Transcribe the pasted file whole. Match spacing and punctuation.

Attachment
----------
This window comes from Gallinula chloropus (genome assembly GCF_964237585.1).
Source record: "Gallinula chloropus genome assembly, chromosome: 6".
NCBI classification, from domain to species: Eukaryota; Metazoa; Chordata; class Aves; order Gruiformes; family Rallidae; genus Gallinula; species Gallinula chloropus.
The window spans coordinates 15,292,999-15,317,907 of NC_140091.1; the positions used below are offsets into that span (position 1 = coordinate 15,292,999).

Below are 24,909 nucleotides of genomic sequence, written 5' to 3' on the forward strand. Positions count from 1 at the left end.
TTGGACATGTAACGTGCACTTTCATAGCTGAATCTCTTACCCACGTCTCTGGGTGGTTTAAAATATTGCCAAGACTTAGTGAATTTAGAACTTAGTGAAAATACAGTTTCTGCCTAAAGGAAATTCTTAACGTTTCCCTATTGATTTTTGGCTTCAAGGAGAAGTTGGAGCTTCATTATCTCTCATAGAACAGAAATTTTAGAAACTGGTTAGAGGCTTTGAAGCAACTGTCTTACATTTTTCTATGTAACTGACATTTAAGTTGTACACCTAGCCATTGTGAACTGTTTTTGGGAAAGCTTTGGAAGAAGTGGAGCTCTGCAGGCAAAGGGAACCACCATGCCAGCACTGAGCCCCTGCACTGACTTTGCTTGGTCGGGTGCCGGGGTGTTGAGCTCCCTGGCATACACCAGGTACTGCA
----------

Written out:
This window comes from Gallinula chloropus (genome assembly GCF_964237585.1).
Source record: "Gallinula chloropus genome assembly, chromosome: 6".
NCBI classification, from domain to species: Eukaryota; Metazoa; Chordata; class Aves; order Gruiformes; family Rallidae; genus Gallinula; species Gallinula chloropus.
The window spans coordinates 15,292,999-15,317,907 of NC_140091.1; the positions used below are offsets into that span (position 1 = coordinate 15,292,999).

Below are 24,909 nucleotides of genomic sequence, written 5' to 3' on the forward strand. Positions count from 1 at the left end.
TTGGACATGTAACGTGCACTTTCATAGCTGAATCTCTTACCCACGTCTCTGGGTGGTTTAAAATATTGCCAAGACTTAGTGAATTTAGAACTTAGTGAAAATACAGTTTCTGCCTAAAGGAAATTCTTAACGTTTCCCTATTGATTTTTGGCTTCAAGGAGAAGTTGGAGCTTCATTATCTCTCATAGAACAGAAATTTTAGAAACTGGTTAGAGGCTTTGAAGCAACTGTCTTACATTTTTCTATGTAACTGACATTTAAGTTGTACACCTAGCCATTGTGAACTGTTTTTGGGAAAGCTTTGGAAGAAGTGGAGCTCTGCAGGCAAAGGGAACCACCATGCCAGCACTGAGCCCCTGCACTGACTTTGCTTGGTCGGGTGCCGGGGTGTTGAGCTCCCTGGCATACACCAGGTACTGCA